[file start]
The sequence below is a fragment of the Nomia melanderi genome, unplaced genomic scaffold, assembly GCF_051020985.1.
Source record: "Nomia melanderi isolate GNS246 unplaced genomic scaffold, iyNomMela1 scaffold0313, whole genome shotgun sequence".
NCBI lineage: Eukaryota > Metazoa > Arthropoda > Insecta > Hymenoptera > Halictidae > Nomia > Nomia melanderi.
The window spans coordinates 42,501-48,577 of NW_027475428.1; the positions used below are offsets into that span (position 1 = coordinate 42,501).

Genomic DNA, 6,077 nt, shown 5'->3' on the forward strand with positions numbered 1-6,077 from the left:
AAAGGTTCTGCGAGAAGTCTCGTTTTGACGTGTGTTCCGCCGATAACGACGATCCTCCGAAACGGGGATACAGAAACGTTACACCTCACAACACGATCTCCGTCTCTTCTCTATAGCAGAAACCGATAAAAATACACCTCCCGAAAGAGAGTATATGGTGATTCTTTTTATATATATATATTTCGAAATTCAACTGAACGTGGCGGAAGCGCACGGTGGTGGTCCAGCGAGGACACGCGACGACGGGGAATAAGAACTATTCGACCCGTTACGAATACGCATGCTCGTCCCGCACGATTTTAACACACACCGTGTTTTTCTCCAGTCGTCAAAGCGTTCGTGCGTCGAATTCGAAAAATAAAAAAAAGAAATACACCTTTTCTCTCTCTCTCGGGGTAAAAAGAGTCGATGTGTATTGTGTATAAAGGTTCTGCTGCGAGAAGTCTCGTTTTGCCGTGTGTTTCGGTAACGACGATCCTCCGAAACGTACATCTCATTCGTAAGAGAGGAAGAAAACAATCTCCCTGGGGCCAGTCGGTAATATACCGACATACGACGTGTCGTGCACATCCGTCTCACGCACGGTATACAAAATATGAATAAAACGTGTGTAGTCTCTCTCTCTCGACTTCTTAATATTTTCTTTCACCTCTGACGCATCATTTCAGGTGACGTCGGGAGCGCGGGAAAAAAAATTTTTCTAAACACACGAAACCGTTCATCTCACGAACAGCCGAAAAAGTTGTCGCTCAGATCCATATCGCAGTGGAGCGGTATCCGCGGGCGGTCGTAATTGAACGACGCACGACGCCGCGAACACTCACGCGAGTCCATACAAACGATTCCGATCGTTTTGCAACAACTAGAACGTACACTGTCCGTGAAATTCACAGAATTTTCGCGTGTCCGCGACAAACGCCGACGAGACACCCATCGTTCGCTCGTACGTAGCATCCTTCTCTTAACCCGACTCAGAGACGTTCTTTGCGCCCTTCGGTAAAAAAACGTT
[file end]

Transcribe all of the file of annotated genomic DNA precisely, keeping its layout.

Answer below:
The sequence below is a fragment of the Nomia melanderi genome, unplaced genomic scaffold, assembly GCF_051020985.1.
Source record: "Nomia melanderi isolate GNS246 unplaced genomic scaffold, iyNomMela1 scaffold0313, whole genome shotgun sequence".
NCBI lineage: Eukaryota > Metazoa > Arthropoda > Insecta > Hymenoptera > Halictidae > Nomia > Nomia melanderi.
The window spans coordinates 42,501-48,577 of NW_027475428.1; the positions used below are offsets into that span (position 1 = coordinate 42,501).

Genomic DNA, 6,077 nt, shown 5'->3' on the forward strand with positions numbered 1-6,077 from the left:
AAAGGTTCTGCGAGAAGTCTCGTTTTGACGTGTGTTCCGCCGATAACGACGATCCTCCGAAACGGGGATACAGAAACGTTACACCTCACAACACGATCTCCGTCTCTTCTCTATAGCAGAAACCGATAAAAATACACCTCCCGAAAGAGAGTATATGGTGATTCTTTTTATATATATATATTTCGAAATTCAACTGAACGTGGCGGAAGCGCACGGTGGTGGTCCAGCGAGGACACGCGACGACGGGGAATAAGAACTATTCGACCCGTTACGAATACGCATGCTCGTCCCGCACGATTTTAACACACACCGTGTTTTTCTCCAGTCGTCAAAGCGTTCGTGCGTCGAATTCGAAAAATAAAAAAAAGAAATACACCTTTTCTCTCTCTCTCGGGGTAAAAAGAGTCGATGTGTATTGTGTATAAAGGTTCTGCTGCGAGAAGTCTCGTTTTGCCGTGTGTTTCGGTAACGACGATCCTCCGAAACGTACATCTCATTCGTAAGAGAGGAAGAAAACAATCTCCCTGGGGCCAGTCGGTAATATACCGACATACGACGTGTCGTGCACATCCGTCTCACGCACGGTATACAAAATATGAATAAAACGTGTGTAGTCTCTCTCTCTCGACTTCTTAATATTTTCTTTCACCTCTGACGCATCATTTCAGGTGACGTCGGGAGCGCGGGAAAAAAAATTTTTCTAAACACACGAAACCGTTCATCTCACGAACAGCCGAAAAAGTTGTCGCTCAGATCCATATCGCAGTGGAGCGGTATCCGCGGGCGGTCGTAATTGAACGACGCACGACGCCGCGAACACTCACGCGAGTCCATACAAACGATTCCGATCGTTTTGCAACAACTAGAACGTACACTGTCCGTGAAATTCACAGAATTTTCGCGTGTCCGCGACAAACGCCGACGAGACACCCATCGTTCGCTCGTACGTAGCATCCTTCTCTTAACCCGACTCAGAGACGTTCTTTGCGCCCTTCGGTAAAAAAACGTT